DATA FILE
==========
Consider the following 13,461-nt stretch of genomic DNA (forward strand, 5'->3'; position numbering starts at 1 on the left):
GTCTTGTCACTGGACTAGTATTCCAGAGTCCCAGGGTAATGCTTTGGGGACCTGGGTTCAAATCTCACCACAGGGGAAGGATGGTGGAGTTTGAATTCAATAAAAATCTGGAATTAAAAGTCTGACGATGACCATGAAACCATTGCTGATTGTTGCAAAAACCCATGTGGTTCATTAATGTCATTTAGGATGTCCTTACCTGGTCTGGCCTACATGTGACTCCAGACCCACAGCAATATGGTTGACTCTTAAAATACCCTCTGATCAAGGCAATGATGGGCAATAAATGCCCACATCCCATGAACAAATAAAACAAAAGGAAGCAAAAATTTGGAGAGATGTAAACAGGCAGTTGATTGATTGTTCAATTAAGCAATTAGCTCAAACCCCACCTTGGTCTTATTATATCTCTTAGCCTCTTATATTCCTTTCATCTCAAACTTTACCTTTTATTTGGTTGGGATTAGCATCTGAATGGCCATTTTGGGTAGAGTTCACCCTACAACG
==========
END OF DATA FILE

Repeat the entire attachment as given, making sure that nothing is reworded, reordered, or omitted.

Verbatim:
Consider the following 13,461-nt stretch of genomic DNA (forward strand, 5'->3'; position numbering starts at 1 on the left):
GTCTTGTCACTGGACTAGTATTCCAGAGTCCCAGGGTAATGCTTTGGGGACCTGGGTTCAAATCTCACCACAGGGGAAGGATGGTGGAGTTTGAATTCAATAAAAATCTGGAATTAAAAGTCTGACGATGACCATGAAACCATTGCTGATTGTTGCAAAAACCCATGTGGTTCATTAATGTCATTTAGGATGTCCTTACCTGGTCTGGCCTACATGTGACTCCAGACCCACAGCAATATGGTTGACTCTTAAAATACCCTCTGATCAAGGCAATGATGGGCAATAAATGCCCACATCCCATGAACAAATAAAACAAAAGGAAGCAAAAATTTGGAGAGATGTAAACAGGCAGTTGATTGATTGTTCAATTAAGCAATTAGCTCAAACCCCACCTTGGTCTTATTATATCTCTTAGCCTCTTATATTCCTTTCATCTCAAACTTTACCTTTTATTTGGTTGGGATTAGCATCTGAATGGCCATTTTGGGTAGAGTTCACCCTACAACG